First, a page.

The DNA is optionally selected according to known methods, such as R. Levicky et al., “Using self-assembly to control the structure of DNA monolayers on gold: A neutron reflectivity study,” JACS, Vol. 120, 9787-9792 (1998). The DNA is advantageously a 25-base oligonucleotide with the following sequence: 5′-HS-(CH2)6-CAC GAC GTT GTA AAA CGA CGG CCA G-3′. (This thiolated single strand DNA is commercially available, e.g., from Research Genetics of Huntsville, Ala..) The complementary single-stranded DNA is a second 25-mer with the following sequence: 5′-HS-(CH2)6-CTG GCC GTC GTT TTA CAA CGT CGT G-3′. Larger DNA strands having more bases will tend to facilitate self-assembly and provide improved results with relatively large spheres, e.g., spheres >10 μm.
It is possible to obtain HS-ssDNA and its complementary DNA HS-ssDNA-c with the thiol groups in their protected disulfide forms. Before adsorption onto a first material, the disulfides must be reduced. This reduction of disulfides is optionally carried out by mixing 10 equiv. of tris-(2-carboxyethyl)phosphine (TCEP) with 1.0 equiv. of 1.0 μM DNA in 1.0 M KH2PO4 buffer solution (pH 6.7) for 10 min. It is then possible for the attachment of the HS-ssDNA to proceed onto particles having an appropriate first material, e.g., gold, by placing the particles in this solution for about 120 min. After adsorption, the substrate is preferably rinsed thoroughly with deionized water. The assembly of HS-ssDNA-C on Au patterned substrates is optionally carried out by placing Au patterned substrates in 1.4 μM DNA (pH 7.0) in trisethylenediaminetetraacetic acid-1 M NaCl buffer for about 120 min. After adsorption, the substrate is typically rinsed thoroughly with deionized water.
A useful group for providing a variety of functionalizing end groups on particles is a long chain alkanethiol molecule such as (HS(CH2)nX), where n is 1 to 20, typically 8 to 20. Such molecules are capable of being adsorbed onto gold surfaces through the thiol headgroup (—SH) to form densely-packed, robust, often crystalline monolayer films. (See, e.g., L. H. Dubois et al., “Molecular Ordering of Organic Sulfur Compounds on Au(111) and Au(100)-Adsorption from Solution and in Ultrahigh Vacuum,” J. Chem. Phys., Vol. 98, 678-688 (1993).) The surface chemical and physical properties of the monolayer films are capable of being controlled by varying the functional end group (X) of the alkanethiol molecule. It is possible for this terminal functionality to be a single strand DNA, as discussed above, but other groups are also possible, such as a primary or secondary amine capable of forming a chemical bond with complementary groups.
FIGS. 5A to 5C illustrate the general technique for organizing the particles by use of the functionalizing agent. FIG. 5A shows a monolayer of particles 42 on a substrate 40. The particles have a first material 44 and a functionalizing agent 46, provided according to, e.g., one of the above embodiments. The particles are removed from the substrate, e.g., by sonication in solution, as shown in FIG. 5B. As shown in FIG. 5C, another substrate 50 is provided. The substrate 50 has a surface layer 52 to which is attached functionalizing agent 54, the functional agent 54 being complementary to the functionalizing agent 46 located on the particles 42. Upon placing substrate 50 into a solution containing the particles 42, the functional agent 46 is attracted to the complementary functional agent 54 on the surface of the substrate, and thereby forms a monolayer on the substrate. As discussed below, this monolayer allows subsequent functionalization of other regions of the particles, or subsequent formation of additional layer, or, where a 2-D structure is desired, subsequent steps leading to the desired structure.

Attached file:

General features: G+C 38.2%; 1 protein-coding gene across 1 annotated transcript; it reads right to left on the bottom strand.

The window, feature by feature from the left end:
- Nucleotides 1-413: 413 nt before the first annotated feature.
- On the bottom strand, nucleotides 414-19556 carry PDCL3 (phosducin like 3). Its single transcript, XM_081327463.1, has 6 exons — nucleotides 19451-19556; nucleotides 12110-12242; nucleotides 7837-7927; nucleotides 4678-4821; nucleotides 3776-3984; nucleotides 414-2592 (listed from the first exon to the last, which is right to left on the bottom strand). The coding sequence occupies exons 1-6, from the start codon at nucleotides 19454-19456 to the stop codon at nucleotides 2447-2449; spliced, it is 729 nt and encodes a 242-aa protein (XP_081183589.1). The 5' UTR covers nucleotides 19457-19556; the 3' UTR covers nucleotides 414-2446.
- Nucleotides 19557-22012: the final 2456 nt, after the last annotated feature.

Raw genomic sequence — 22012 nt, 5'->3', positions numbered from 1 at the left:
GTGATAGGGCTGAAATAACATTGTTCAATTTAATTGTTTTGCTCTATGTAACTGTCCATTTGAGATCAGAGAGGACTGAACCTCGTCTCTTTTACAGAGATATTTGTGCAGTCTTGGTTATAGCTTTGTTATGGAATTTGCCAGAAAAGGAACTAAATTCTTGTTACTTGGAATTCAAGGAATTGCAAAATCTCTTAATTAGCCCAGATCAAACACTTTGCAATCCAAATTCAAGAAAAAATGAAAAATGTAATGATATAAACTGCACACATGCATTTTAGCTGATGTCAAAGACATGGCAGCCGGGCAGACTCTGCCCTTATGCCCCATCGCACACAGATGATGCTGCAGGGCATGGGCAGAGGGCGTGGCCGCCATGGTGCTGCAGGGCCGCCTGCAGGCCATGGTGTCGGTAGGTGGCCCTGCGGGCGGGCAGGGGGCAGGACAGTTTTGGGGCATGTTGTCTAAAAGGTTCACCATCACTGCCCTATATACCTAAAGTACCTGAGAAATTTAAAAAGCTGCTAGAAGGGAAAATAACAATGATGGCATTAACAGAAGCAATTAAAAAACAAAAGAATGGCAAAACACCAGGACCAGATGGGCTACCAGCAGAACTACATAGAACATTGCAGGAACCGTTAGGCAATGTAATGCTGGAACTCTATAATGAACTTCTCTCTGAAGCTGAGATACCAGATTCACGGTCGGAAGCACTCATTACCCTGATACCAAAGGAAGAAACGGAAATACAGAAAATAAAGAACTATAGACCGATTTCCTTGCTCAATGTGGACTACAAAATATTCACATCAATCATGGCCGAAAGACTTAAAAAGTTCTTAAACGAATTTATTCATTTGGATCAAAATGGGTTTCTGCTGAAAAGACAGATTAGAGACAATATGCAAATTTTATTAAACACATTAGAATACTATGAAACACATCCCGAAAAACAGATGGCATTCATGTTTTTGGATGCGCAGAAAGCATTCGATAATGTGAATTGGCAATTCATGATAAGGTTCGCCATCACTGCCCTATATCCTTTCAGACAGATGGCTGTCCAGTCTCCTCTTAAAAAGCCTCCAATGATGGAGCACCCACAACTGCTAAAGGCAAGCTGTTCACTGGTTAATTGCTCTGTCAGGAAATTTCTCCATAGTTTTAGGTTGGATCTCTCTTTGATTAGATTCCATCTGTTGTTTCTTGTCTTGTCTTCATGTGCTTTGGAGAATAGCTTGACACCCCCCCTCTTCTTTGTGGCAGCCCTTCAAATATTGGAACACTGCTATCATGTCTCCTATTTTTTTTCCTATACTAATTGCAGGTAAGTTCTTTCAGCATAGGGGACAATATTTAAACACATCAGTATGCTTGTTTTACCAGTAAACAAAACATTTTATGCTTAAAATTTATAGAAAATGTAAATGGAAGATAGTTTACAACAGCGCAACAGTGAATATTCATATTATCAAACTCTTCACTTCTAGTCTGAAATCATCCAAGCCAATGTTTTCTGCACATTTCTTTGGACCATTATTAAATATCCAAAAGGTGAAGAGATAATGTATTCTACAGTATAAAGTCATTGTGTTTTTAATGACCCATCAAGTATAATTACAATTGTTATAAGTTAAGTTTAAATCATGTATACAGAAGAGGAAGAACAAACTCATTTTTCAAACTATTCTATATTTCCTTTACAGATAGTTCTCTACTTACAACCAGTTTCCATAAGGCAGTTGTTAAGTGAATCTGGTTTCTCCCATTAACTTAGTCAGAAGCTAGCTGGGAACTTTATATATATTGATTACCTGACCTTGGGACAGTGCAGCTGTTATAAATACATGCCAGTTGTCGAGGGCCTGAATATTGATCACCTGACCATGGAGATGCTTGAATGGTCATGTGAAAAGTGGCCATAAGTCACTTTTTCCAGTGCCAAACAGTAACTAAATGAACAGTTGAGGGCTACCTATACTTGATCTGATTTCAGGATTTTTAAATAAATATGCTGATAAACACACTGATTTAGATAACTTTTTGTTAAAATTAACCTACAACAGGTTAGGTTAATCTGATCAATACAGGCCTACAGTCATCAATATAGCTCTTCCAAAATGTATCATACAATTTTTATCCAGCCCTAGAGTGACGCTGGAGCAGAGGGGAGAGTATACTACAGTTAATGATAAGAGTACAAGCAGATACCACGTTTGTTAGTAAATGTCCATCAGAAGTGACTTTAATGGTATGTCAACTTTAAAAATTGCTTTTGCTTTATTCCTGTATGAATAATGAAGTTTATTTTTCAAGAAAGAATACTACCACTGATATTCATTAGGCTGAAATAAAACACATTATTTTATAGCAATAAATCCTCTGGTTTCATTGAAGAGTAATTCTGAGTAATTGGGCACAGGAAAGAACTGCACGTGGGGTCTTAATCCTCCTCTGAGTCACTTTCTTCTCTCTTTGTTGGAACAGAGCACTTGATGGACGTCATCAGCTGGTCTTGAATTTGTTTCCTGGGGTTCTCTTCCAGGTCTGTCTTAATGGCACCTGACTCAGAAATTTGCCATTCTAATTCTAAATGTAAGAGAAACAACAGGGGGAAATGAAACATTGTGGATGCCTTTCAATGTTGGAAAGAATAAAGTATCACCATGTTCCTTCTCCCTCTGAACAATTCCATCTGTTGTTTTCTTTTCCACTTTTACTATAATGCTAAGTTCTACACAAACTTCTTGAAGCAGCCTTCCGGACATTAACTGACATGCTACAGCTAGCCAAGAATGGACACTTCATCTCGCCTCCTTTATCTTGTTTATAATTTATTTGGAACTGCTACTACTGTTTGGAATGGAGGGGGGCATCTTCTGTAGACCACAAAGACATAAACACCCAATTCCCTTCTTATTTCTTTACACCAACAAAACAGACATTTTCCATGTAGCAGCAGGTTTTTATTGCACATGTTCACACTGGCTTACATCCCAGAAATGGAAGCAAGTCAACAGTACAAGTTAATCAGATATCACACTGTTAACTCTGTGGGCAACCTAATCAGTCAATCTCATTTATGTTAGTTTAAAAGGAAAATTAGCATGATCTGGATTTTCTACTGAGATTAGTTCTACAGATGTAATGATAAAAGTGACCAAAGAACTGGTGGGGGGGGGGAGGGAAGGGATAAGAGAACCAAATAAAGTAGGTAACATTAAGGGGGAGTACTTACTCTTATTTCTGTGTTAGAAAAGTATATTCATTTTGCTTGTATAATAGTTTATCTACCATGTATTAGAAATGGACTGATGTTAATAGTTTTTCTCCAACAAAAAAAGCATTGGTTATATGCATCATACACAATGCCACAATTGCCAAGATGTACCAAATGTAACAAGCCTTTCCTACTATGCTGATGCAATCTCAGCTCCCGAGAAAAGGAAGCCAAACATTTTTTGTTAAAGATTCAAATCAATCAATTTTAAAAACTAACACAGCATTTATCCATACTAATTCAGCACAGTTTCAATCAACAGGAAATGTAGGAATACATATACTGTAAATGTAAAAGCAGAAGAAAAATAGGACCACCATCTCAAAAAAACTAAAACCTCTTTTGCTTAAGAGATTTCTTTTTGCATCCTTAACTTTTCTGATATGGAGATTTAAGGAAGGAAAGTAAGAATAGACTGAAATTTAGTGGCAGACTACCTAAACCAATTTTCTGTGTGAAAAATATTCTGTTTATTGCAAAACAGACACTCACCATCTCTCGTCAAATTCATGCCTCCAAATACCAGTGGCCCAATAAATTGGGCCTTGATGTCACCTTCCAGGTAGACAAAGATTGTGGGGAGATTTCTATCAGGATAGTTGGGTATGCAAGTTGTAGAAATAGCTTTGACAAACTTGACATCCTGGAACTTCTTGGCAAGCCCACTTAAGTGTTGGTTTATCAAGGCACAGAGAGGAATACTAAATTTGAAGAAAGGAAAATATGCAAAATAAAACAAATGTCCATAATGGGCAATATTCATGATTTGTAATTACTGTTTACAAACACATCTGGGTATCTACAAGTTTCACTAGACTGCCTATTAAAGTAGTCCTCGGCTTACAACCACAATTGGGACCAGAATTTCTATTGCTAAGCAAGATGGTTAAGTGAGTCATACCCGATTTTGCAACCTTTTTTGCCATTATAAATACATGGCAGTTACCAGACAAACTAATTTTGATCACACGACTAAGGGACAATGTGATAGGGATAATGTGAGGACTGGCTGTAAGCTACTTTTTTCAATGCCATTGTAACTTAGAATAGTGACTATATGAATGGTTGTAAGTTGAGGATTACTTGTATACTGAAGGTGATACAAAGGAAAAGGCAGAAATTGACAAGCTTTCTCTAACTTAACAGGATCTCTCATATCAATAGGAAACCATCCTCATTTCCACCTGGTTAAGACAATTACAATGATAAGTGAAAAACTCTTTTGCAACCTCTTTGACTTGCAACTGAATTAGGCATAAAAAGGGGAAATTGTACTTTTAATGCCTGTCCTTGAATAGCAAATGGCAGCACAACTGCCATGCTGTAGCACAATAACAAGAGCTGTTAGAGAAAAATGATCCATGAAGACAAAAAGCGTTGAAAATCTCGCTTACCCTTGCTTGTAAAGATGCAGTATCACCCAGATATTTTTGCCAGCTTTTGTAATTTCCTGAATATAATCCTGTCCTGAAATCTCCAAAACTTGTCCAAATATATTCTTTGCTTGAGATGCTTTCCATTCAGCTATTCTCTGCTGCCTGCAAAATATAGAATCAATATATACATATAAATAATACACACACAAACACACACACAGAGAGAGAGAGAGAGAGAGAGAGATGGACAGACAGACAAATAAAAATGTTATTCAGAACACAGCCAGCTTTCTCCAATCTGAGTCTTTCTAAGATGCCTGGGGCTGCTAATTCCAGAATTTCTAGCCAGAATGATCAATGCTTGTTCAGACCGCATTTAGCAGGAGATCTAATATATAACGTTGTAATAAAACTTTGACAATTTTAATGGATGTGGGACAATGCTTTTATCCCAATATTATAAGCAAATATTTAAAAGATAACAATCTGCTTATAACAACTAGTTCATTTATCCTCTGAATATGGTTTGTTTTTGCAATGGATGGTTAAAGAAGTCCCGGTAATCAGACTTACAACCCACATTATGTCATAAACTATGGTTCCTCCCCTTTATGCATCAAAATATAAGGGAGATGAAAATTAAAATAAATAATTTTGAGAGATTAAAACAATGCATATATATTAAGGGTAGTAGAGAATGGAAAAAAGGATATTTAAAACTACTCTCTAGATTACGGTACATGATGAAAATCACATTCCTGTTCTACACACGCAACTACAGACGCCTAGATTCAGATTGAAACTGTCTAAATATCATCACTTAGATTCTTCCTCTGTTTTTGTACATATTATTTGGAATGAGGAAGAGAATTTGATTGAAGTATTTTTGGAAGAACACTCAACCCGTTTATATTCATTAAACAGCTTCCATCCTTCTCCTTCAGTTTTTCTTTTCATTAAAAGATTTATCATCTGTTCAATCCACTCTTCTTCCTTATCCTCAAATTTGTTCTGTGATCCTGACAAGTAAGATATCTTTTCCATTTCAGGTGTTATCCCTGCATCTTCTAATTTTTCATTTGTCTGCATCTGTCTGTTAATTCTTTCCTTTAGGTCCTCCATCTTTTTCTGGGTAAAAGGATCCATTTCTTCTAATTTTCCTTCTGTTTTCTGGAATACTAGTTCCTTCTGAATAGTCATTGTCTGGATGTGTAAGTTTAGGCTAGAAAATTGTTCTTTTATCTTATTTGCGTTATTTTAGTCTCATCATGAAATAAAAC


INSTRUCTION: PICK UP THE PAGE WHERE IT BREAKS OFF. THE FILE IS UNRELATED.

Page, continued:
More than one region of an individual particle is capable of being functionalized, using, for example, the above techniques. FIGS. 6A-6D illustrate one method for providing multiple functionalization. FIG. 6A shows particles 66 having a first material 68 and a functionalizing agent 70. The substrate 60 has a surface layer 62 to which is attached a functionalizing agent 64, which is complementary to the functionalizing agent 70 of the particles 66. The particles 66 are thus attracted to the surface of the substrate 60. As shown in FIGS. 6B to 6C, an initial removable layer 72 is formed over the particles 66, and then etched to provide a removable layer 74 above which a portion of the particles 66 are exposed. As shown in FIG. 6D, a first material 76 is formed onto at least part of the exposed portion, and then functionalization can be performed as described above.
Additional regions are capable of being functionalized in a similar manner. For example, FIG. 7A shows a chain 82 of particles having dualfunctionalization. A monolayer of the chain 82 is formed onto a substrate 80. As shown in FIGS. 7B and 7C, an initial removable layer 84 is formed over the chain 82, and then etched down to a removable layer 86 above which a portion of the chain 82 is exposed. As shown in FIG. 7D, a first material 88 is then formed on at least a part of the exposed portions of the particles of the chain 82, and functionalization is thereby possible as described above. Further functionalization is possible according to these and similar techniques.
Once the functionalized particles are formed, there are numerous ways to provide for self-assembly of desired structures. For example, it is possible to form spheres having a functionalizing agent at one region and the complementary agent at the opposite side of the sphere, such that parallel chains of the spheres will form from an appropriately patterned substrate.